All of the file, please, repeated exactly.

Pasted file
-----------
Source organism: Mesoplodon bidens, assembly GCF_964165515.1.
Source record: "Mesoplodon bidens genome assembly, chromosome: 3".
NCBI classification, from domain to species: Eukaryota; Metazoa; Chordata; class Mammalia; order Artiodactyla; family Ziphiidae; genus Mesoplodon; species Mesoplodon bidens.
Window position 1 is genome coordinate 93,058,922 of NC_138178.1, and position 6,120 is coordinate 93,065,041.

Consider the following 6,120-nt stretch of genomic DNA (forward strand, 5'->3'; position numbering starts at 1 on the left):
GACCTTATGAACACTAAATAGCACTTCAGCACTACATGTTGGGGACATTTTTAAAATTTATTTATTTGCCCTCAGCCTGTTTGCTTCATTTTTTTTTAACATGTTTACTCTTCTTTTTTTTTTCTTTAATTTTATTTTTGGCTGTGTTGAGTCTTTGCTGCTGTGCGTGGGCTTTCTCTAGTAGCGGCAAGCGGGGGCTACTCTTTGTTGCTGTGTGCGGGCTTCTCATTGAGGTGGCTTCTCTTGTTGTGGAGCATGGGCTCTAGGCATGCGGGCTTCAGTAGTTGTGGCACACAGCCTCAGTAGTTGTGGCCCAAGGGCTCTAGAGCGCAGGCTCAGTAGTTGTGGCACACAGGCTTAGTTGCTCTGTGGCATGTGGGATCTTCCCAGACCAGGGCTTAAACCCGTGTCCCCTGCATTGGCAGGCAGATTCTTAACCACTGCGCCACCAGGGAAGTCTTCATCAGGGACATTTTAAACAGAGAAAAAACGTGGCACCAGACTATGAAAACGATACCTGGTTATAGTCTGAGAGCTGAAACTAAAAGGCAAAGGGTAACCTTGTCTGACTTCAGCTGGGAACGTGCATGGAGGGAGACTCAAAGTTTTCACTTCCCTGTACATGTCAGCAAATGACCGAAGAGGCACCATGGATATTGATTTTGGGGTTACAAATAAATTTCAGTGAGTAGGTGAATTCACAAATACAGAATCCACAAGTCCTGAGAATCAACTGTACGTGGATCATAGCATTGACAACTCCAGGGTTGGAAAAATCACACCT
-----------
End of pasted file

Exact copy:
Source organism: Mesoplodon bidens, assembly GCF_964165515.1.
Source record: "Mesoplodon bidens genome assembly, chromosome: 3".
NCBI classification, from domain to species: Eukaryota; Metazoa; Chordata; class Mammalia; order Artiodactyla; family Ziphiidae; genus Mesoplodon; species Mesoplodon bidens.
Window position 1 is genome coordinate 93,058,922 of NC_138178.1, and position 6,120 is coordinate 93,065,041.

Consider the following 6,120-nt stretch of genomic DNA (forward strand, 5'->3'; position numbering starts at 1 on the left):
GACCTTATGAACACTAAATAGCACTTCAGCACTACATGTTGGGGACATTTTTAAAATTTATTTATTTGCCCTCAGCCTGTTTGCTTCATTTTTTTTTAACATGTTTACTCTTCTTTTTTTTTTCTTTAATTTTATTTTTGGCTGTGTTGAGTCTTTGCTGCTGTGCGTGGGCTTTCTCTAGTAGCGGCAAGCGGGGGCTACTCTTTGTTGCTGTGTGCGGGCTTCTCATTGAGGTGGCTTCTCTTGTTGTGGAGCATGGGCTCTAGGCATGCGGGCTTCAGTAGTTGTGGCACACAGCCTCAGTAGTTGTGGCCCAAGGGCTCTAGAGCGCAGGCTCAGTAGTTGTGGCACACAGGCTTAGTTGCTCTGTGGCATGTGGGATCTTCCCAGACCAGGGCTTAAACCCGTGTCCCCTGCATTGGCAGGCAGATTCTTAACCACTGCGCCACCAGGGAAGTCTTCATCAGGGACATTTTAAACAGAGAAAAAACGTGGCACCAGACTATGAAAACGATACCTGGTTATAGTCTGAGAGCTGAAACTAAAAGGCAAAGGGTAACCTTGTCTGACTTCAGCTGGGAACGTGCATGGAGGGAGACTCAAAGTTTTCACTTCCCTGTACATGTCAGCAAATGACCGAAGAGGCACCATGGATATTGATTTTGGGGTTACAAATAAATTTCAGTGAGTAGGTGAATTCACAAATACAGAATCCACAAGTCCTGAGAATCAACTGTACGTGGATCATAGCATTGACAACTCCAGGGTTGGAAAAATCACACCT